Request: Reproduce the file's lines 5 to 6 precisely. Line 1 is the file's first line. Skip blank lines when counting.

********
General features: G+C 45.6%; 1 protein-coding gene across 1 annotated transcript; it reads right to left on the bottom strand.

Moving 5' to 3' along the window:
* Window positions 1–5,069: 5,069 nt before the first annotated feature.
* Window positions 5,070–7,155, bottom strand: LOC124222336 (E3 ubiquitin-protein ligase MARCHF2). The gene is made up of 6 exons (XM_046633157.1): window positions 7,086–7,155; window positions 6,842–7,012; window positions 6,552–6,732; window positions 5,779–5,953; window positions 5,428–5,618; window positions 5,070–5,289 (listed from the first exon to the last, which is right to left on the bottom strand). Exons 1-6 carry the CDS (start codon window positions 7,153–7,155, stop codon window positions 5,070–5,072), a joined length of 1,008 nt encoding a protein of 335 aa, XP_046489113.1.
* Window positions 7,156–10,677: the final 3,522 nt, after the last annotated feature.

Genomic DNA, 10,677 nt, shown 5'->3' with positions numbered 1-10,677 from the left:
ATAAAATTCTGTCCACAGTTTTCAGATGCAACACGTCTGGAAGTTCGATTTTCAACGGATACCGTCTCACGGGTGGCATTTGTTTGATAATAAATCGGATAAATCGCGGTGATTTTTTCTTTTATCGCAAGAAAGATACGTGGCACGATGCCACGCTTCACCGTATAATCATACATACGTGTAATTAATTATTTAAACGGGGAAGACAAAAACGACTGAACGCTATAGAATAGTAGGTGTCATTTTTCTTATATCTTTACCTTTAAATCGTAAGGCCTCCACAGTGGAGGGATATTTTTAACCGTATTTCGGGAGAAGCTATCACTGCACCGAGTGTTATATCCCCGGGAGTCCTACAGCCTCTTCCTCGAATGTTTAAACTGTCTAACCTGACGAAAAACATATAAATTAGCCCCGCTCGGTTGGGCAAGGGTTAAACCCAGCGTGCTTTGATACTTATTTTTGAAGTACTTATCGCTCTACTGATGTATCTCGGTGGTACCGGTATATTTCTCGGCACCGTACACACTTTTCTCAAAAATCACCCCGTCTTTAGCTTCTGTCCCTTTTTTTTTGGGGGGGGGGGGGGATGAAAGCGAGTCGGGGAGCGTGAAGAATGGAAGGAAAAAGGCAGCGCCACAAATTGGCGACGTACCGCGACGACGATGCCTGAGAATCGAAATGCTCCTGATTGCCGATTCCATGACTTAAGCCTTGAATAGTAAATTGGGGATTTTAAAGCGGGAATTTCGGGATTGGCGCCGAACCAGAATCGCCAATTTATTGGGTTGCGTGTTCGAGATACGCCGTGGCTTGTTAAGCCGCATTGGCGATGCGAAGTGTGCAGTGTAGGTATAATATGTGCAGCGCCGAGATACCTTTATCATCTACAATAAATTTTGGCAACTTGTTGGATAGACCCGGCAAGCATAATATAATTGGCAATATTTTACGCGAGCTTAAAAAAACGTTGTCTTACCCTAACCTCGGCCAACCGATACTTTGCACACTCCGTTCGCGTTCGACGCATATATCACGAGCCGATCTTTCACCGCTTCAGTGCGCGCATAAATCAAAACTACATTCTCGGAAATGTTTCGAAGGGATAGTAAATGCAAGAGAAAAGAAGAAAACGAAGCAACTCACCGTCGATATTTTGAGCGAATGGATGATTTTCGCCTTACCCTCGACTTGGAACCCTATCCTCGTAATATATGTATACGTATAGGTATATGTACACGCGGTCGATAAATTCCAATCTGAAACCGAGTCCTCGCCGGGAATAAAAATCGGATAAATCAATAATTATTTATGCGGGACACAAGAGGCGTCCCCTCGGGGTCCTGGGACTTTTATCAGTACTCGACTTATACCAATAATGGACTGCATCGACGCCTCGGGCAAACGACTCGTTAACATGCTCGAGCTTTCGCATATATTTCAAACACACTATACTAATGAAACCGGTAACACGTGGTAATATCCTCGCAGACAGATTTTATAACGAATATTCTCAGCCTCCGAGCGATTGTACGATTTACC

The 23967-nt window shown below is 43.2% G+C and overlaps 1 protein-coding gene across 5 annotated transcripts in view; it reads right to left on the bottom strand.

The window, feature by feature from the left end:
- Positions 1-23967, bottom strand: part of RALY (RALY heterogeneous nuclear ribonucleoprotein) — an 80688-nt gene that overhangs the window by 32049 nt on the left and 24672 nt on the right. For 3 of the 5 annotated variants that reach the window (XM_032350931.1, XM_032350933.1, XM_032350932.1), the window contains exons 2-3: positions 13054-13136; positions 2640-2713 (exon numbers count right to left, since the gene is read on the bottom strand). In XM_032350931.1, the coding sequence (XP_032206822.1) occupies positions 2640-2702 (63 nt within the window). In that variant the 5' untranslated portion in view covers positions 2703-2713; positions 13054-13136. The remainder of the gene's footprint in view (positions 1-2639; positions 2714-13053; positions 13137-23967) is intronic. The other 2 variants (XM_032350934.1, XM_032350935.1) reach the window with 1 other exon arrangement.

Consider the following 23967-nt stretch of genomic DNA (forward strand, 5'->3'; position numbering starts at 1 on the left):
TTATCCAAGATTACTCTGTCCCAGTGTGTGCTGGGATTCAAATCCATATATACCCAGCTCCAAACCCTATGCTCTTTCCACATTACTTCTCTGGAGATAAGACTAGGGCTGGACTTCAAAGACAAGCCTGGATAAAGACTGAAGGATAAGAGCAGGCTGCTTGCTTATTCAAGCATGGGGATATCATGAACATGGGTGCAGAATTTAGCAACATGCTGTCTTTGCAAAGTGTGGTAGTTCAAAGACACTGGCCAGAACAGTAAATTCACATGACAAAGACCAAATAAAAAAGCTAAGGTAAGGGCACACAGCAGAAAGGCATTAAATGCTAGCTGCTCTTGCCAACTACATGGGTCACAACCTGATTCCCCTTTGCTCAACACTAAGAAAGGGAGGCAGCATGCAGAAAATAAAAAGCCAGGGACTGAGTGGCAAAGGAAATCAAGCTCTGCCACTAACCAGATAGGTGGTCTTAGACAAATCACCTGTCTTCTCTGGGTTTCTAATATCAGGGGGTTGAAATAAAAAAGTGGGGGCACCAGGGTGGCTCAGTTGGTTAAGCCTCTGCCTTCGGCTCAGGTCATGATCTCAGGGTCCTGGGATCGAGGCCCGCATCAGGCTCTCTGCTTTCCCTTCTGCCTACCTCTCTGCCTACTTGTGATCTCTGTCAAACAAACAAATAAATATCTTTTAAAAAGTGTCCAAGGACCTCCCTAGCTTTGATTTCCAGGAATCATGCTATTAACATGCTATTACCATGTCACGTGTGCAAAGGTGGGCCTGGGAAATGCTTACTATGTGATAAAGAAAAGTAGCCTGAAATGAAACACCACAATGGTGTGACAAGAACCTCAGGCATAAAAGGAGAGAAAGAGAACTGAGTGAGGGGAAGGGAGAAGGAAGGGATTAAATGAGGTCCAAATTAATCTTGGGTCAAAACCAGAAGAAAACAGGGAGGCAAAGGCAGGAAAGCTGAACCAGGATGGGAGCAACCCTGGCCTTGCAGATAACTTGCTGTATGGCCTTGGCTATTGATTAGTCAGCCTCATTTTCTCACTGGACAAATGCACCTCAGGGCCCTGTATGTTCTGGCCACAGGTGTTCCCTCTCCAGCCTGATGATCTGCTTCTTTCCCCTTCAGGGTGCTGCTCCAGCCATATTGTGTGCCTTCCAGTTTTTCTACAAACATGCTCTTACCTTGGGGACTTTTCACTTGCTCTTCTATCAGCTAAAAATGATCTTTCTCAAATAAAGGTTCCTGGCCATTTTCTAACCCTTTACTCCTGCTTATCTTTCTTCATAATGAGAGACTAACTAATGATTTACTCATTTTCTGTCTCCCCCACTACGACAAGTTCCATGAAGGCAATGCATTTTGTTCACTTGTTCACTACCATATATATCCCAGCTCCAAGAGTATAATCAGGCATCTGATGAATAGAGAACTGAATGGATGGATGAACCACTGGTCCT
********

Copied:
* Window positions 7,156–10,677: the final 3,522 nt, after the last annotated feature.

Genomic DNA, 10,677 nt, shown 5'->3' with positions numbered 1-10,677 from the left: